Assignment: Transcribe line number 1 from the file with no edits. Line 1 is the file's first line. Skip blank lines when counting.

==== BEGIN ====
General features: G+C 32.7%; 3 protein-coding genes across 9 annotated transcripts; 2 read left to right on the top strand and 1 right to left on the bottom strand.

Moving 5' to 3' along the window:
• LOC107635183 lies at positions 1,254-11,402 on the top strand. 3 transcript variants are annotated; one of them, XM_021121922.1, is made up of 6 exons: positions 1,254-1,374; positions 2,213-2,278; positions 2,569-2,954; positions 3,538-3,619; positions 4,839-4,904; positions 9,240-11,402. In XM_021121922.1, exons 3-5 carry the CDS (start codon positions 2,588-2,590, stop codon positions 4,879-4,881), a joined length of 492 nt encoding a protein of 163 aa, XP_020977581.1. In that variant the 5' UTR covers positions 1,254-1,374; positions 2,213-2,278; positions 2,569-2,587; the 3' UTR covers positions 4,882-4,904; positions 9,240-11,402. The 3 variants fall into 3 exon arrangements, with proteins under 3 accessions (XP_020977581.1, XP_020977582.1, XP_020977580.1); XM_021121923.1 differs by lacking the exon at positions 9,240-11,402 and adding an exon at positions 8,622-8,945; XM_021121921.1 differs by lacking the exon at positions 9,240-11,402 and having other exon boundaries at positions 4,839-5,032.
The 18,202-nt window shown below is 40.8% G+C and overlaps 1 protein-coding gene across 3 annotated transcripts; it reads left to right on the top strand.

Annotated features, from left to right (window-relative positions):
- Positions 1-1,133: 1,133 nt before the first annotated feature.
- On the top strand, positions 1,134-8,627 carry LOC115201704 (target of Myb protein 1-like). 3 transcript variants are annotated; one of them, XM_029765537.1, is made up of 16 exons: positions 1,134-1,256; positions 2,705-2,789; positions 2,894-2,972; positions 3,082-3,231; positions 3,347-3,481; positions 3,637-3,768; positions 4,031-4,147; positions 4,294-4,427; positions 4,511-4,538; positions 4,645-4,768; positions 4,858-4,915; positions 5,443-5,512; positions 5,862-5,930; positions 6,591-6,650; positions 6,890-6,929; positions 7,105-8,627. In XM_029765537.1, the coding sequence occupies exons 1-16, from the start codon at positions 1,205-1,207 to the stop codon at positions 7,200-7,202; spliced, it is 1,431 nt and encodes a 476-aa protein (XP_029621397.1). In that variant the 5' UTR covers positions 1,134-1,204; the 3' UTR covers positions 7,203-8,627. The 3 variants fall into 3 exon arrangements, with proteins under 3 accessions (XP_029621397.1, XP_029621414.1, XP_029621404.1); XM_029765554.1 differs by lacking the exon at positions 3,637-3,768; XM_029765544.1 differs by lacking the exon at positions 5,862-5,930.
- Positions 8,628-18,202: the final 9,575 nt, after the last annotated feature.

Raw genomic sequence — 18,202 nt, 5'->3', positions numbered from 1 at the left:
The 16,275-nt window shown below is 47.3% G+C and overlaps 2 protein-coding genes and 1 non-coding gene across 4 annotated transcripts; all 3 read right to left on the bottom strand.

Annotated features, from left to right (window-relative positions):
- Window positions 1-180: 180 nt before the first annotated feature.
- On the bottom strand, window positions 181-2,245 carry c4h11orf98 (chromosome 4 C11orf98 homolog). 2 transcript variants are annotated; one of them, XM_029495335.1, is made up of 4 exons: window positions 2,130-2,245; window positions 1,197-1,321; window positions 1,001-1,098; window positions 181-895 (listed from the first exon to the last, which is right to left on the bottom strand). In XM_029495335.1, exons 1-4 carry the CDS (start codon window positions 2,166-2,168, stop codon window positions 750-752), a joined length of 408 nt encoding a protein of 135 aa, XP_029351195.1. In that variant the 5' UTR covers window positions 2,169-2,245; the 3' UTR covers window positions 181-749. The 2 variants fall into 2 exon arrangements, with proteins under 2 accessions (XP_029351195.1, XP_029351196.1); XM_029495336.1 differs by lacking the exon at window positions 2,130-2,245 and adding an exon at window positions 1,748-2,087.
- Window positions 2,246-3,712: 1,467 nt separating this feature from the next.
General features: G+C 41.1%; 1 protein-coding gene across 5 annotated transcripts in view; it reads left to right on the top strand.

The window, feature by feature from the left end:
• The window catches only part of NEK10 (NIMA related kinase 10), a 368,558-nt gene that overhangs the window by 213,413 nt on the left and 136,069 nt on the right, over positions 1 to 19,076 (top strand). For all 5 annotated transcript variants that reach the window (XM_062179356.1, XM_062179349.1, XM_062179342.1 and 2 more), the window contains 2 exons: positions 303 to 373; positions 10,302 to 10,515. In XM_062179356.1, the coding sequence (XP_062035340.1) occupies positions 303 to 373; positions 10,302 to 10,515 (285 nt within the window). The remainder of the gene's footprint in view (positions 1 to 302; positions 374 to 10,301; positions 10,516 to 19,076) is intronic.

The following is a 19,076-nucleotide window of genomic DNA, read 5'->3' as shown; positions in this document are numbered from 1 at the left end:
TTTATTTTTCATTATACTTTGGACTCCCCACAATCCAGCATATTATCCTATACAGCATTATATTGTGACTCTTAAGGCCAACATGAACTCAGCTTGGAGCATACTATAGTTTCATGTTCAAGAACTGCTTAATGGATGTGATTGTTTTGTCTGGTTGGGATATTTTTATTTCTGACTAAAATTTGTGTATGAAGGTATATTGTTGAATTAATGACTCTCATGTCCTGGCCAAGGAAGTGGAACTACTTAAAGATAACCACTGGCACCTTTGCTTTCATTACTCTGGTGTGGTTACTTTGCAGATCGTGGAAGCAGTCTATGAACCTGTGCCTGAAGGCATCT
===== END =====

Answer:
General features: G+C 32.7%; 3 protein-coding genes across 9 annotated transcripts; 2 read left to right on the top strand and 1 right to left on the bottom strand.